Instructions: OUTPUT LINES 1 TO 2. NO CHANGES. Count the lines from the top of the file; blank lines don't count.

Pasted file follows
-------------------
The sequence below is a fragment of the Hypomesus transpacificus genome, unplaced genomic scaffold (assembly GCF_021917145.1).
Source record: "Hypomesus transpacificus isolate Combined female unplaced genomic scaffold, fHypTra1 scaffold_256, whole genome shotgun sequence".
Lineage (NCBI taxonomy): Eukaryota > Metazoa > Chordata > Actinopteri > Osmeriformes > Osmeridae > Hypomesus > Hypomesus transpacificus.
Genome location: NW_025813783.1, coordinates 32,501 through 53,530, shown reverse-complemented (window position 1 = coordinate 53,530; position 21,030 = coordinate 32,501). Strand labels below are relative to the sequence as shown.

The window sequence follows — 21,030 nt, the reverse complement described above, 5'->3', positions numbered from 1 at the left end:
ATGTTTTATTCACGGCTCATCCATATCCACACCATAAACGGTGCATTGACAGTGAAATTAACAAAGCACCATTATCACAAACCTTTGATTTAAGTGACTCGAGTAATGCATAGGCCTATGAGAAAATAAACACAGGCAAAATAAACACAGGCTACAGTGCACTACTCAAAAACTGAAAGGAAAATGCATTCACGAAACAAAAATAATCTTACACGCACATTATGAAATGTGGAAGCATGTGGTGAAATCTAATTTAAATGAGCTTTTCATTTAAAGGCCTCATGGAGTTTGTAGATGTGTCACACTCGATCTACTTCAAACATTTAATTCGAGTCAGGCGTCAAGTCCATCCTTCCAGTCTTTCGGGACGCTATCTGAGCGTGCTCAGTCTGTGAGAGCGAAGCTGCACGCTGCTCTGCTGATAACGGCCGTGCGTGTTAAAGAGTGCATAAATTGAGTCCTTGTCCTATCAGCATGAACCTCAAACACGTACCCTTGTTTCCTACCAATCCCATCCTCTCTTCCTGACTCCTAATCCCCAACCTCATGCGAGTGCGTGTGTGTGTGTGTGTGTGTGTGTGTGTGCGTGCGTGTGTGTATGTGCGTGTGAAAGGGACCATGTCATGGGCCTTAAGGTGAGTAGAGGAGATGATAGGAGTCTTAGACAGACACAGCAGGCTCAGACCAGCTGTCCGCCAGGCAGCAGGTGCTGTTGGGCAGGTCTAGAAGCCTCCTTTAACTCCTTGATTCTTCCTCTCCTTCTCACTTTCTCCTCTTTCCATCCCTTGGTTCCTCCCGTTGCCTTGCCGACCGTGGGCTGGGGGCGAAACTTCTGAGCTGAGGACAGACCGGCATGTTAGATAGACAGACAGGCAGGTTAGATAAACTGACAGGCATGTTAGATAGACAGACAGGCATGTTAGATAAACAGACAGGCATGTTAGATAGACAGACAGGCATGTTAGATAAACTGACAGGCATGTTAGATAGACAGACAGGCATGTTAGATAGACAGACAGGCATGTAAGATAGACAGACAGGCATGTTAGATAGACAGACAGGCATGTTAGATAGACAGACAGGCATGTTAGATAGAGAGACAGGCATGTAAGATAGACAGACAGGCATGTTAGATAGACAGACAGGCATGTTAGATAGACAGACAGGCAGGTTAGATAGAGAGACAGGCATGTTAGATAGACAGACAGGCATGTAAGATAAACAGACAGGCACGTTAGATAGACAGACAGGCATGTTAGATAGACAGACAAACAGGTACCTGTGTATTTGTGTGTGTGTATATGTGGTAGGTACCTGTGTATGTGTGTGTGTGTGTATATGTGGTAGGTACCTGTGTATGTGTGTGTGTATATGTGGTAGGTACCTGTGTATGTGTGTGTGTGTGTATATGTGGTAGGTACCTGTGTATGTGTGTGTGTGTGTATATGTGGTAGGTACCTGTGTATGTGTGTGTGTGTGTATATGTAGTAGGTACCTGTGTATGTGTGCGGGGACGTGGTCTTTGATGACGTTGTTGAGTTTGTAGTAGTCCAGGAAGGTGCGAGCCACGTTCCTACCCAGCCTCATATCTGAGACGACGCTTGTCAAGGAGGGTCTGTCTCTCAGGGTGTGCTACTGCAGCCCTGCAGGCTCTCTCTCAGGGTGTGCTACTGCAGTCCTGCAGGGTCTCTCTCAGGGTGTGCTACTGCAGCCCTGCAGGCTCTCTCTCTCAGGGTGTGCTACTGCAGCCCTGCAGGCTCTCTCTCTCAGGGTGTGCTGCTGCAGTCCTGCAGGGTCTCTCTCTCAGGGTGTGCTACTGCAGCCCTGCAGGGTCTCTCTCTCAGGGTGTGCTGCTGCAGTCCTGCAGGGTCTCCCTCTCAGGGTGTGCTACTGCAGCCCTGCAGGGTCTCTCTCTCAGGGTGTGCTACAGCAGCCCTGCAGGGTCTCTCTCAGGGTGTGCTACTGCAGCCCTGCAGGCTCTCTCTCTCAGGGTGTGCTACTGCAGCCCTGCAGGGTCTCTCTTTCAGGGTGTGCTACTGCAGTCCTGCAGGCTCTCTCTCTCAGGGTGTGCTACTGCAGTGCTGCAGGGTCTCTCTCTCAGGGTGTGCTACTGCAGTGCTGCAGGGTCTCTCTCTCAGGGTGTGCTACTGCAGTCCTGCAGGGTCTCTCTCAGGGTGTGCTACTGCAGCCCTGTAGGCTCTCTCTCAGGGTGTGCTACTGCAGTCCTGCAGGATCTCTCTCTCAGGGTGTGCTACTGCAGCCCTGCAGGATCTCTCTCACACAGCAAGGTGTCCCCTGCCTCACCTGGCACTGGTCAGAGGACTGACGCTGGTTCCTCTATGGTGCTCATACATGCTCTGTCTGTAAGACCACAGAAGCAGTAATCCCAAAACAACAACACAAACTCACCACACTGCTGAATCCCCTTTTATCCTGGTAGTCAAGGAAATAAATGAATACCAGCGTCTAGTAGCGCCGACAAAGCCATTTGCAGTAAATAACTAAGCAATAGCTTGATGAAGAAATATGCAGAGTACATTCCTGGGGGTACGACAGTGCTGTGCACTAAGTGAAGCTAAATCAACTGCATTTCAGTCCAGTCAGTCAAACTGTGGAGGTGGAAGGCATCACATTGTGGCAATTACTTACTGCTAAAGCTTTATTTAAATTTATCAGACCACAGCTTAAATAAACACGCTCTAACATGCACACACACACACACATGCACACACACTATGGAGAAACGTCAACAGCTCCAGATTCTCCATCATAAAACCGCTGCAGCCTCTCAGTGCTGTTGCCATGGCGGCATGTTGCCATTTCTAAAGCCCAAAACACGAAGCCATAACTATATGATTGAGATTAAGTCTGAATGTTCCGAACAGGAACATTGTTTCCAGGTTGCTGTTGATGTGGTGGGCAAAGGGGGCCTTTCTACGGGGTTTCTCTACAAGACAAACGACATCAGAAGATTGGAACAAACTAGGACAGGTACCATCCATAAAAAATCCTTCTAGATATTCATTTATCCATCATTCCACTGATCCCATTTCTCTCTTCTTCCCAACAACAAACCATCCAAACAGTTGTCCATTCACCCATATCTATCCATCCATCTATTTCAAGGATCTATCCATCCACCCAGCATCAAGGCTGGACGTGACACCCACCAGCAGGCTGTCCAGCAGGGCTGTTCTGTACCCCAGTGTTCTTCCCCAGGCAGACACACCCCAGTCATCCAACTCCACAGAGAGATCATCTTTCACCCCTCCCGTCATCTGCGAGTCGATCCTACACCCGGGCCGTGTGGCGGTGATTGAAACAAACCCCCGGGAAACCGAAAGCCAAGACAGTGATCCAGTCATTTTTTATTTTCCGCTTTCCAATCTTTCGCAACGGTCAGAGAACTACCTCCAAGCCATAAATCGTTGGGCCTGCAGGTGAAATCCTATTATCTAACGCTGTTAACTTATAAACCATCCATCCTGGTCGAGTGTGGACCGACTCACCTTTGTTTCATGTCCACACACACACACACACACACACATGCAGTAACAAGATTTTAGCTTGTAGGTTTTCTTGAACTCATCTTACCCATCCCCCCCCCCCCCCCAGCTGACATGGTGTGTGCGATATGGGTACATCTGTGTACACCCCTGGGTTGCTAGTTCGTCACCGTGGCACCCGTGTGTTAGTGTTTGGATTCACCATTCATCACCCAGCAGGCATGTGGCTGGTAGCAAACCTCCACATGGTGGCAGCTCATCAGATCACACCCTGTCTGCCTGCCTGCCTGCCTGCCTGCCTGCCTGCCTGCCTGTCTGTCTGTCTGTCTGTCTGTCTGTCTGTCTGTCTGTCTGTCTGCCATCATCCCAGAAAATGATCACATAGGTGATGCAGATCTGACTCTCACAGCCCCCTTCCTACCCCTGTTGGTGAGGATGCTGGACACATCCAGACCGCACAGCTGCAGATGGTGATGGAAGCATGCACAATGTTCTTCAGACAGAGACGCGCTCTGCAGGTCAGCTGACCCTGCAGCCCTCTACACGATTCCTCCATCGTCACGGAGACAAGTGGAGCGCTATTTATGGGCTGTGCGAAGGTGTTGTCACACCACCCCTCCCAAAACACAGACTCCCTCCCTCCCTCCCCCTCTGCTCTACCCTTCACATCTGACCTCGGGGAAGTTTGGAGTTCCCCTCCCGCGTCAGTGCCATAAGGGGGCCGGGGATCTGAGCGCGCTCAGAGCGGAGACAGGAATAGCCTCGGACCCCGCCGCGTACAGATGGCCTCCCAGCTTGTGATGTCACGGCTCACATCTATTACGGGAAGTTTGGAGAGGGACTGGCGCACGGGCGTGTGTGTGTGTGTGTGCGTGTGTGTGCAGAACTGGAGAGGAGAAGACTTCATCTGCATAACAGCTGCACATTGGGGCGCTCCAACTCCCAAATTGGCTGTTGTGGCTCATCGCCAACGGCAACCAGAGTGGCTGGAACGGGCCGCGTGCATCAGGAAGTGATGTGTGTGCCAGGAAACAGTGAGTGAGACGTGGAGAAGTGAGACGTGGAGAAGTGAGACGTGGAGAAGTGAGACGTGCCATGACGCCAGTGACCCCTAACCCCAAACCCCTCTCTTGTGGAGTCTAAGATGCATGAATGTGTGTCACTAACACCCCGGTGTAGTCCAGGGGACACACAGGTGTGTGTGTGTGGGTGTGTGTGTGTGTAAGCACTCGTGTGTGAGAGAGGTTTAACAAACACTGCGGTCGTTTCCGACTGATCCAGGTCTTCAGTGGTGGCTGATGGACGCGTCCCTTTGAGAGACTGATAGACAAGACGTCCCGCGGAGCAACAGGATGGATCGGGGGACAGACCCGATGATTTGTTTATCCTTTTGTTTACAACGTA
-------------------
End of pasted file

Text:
The sequence below is a fragment of the Hypomesus transpacificus genome, unplaced genomic scaffold (assembly GCF_021917145.1).
Source record: "Hypomesus transpacificus isolate Combined female unplaced genomic scaffold, fHypTra1 scaffold_256, whole genome shotgun sequence".